Saturday, April 17, 2021



As we continue to look back fifty years with our weekly Super Charts, so, too, does Ultimate Classic Rock, who this week spotlights not only the biggest hit of Carole King’s solo career (the two-sided hit single “It’s Too Late” / “I Feel The Earth Move”) but also 101 albums of note from 1971 that should be on everyone’s radar.  (A quick tally tells me that I only have 23 of these LPs in my own personal collection … So I guess I’ve got a bit of catching up to do!)

King, by the way, is still in 6th place in this year’s Fan Poll for Induction into The Rock And Roll Hall Of Fame.  (kk)

Darlene Love will be appearing on Cousin Brucie’s program this evening.

FH Reader Frank B. brings us up to date …

kk …

Cousin Brucie Update …

CAT FIGHT:  La La Brooks vs. Darlene Love.

I heard a La La Brooks interview a week ago.  ("HE'S A REBEL" / Crystals)

La La said that Darlene Love needed the Crystals --- the Crystals didn't need Darlene Love.  

She also said that Darlene was in her late 40's with two kids.


Spector used Darlene Love as an uncredited lead vocalist many times over the years … kind of a shame, as she didn’t get the proper recognition she deserved until many years later.

As for her age, Darlene was all of 21 when her first solo hit charted.  (“Today I Met The Boy I’m Gonna Marry,” #35, 1963) … just three months shy of her 22nd birthday … so I’m sensing some VERY sour grapes on La La Brooks’ part after all these many years!

You can read more about BOTH of these legendary female vocalists in our Phil Spector Series, of course.  (Now we just need to get La La, Darlene and Ronnie Spector to read it!!!)  kk

Frank also sent us this vintage posting by Roger McGuinn, former guitarist in Bobby Darin’s back-up band, prior to forming The Byrds.

A VERY cool piece of history, for sure …


Google it and look at its application nowadays. Only a rare mention of sunburn - but almost always used for hemorrhoids, with occasional mention of other rashes.

David Lewis

Ouch!  Lol … too funny!  I guess it’s still attacking “the burn,” ‘though, right???  (kk)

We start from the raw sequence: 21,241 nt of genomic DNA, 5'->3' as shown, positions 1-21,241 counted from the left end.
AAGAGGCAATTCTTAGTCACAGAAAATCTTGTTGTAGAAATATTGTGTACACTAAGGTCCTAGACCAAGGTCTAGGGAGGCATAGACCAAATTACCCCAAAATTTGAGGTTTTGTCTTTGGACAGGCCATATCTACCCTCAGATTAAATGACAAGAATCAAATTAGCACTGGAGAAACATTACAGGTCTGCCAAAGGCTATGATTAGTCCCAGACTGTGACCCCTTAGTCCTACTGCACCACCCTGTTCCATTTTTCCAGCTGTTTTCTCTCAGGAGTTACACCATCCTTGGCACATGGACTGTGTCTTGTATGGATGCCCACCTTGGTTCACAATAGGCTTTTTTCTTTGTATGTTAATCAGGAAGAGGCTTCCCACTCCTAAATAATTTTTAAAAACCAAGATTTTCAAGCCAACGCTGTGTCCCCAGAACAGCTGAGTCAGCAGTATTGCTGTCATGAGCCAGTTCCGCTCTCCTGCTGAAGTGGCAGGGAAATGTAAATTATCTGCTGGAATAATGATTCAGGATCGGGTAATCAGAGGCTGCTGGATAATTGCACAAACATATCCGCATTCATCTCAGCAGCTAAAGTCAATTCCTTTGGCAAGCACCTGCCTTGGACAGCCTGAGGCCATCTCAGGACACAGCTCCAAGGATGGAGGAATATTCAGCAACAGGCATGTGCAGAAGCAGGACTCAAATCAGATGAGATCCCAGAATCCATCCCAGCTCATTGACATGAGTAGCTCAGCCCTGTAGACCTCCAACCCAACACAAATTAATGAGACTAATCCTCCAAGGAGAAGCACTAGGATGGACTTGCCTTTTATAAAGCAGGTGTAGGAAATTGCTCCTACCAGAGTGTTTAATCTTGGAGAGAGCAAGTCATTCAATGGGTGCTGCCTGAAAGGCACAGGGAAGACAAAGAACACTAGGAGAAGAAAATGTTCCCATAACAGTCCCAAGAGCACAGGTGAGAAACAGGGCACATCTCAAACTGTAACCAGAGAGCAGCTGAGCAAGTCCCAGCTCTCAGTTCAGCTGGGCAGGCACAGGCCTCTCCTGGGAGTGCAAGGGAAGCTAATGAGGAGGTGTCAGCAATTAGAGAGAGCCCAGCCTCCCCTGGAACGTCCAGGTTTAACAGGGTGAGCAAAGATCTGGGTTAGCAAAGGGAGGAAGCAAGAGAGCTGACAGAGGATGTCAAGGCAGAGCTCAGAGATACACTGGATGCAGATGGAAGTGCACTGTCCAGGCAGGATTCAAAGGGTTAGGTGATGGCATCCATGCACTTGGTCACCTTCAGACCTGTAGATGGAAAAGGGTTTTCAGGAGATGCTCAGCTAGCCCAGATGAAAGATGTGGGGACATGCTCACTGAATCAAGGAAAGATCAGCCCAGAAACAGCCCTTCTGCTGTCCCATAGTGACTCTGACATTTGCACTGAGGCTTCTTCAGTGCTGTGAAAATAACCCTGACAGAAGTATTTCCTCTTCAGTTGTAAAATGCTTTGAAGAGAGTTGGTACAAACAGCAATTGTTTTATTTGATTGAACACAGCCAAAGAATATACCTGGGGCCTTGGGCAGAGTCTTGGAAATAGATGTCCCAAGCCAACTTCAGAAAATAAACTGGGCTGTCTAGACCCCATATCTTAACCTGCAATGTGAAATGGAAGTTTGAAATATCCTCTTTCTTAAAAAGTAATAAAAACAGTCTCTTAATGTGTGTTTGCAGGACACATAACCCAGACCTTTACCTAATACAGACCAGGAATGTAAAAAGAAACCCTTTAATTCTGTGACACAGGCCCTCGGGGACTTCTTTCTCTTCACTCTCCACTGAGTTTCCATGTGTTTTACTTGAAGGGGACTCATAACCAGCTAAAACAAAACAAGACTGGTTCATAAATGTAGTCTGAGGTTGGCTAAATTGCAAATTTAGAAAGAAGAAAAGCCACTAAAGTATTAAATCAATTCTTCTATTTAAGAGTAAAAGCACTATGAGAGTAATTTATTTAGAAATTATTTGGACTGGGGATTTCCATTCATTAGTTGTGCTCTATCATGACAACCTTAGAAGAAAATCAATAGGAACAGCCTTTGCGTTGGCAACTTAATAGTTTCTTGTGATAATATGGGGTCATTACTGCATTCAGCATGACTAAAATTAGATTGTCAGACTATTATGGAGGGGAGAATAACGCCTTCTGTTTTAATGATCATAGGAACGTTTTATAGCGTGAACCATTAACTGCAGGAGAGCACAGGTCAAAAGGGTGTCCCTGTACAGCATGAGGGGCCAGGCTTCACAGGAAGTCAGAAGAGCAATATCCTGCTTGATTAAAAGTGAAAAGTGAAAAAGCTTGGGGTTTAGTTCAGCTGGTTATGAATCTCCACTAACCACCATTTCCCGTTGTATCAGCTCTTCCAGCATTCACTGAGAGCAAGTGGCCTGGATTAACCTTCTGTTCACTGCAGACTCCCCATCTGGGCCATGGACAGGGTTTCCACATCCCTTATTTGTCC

After you told me about it, I watched Brian Hyland on "TO TELL THE TRUTH."

Only one wrong guess = $250 divided by 3.

Do you remember?

I seem to remember a story from years ago --- 

Newspaper story about songwriter of "BIKINI SONG" having died. It was a mistake. Turns out the guy was lying to his wife about writing the song.  Very bad idea. 

Wife will go out and spend the expected royalties .


I DO remember something about that … and it was Ron Dante who told us that the whole thing had been a mistake.  (He was very close with the songwriters of this tune, Paul Vance and Lee Pockriss.)  

Somehow this guy who claimed to have written the tune, was getting credit for being Paul Vance (at least within the members of his own immediate family), while the REAL Paul Vance was quite shocked and upset to read his OWN obituary in the newspaper!!!

According to Wikipedia (a quick source but not necessarily the most reliable one … we already found at least THREE mistakes in this article alone!):

Paul Vance read about the death of another man, Paul Van Valkenburgh, who claimed to have written "Itsy Bitsy Teenie Weenie Yellow Polkadot Bikini" under the name Paul Vance. The impostor had explained his lack of royalty payments for the song by claiming that he had sold the rights as a teenager.  Vance, the song's true co-author, has earned several million dollars from the song since 1960, describing it as "a money machine."

Lee Pockriss, the song’s cowriter, passed away a few years later in 2011.  (kk)

For more on this story, check out this article …

From Tom Cuddy …

More info (and the duo’s recording of “Blackbird”) from their new tribute album to the music of The Beatles …

Marilyn McCoo and Billy Davis Jr:  This iconic duo’s new cover of "Blackbird" elevates the song’s Civil Rights origins to great heights

Tomorrow (Sunday, April 18th) will be the 7th anniversary of the death of Deon Jackson.  I rewrote the piece I did before his birthday back in January.  Hope you can fit it in.
Mike Wolstein


There's been a lot of great material written about Deon Jackson's musical career. I'm recalling bits and pieces from our 38-year friendship.

Deon Jackson, born January 26, 1946, spent his early life in Ann Arbor, Michigan, and 42 years in Chicago.

In March of '76, I got a phone call from a friend who managed a few local pop and blues artists. He suggested I stop by Myron & Phil's restaurant in Lincolnwood, IL., and check out the fellow who was performing at the piano bar. I walked in and instantly recognized him from his 1966 LP cover as Deon Jackson.

There were a few people at the piano bar. Deon asked for requests, so I asked for "Love Makes the World Go 'Round."  He was somewhat surprised, but happy to hear my request. He said, "You know the song?" I replied that I liked the tune, and remembered it hitting the charts for a few weeks in early '66.

Deon's routine consisted of pop tunes by Sinatra, Lou Rawls, and many other 50s and 60s pop artists. Once in a while he'd do some light rock. His favorite male vocalist was Tony Bennett.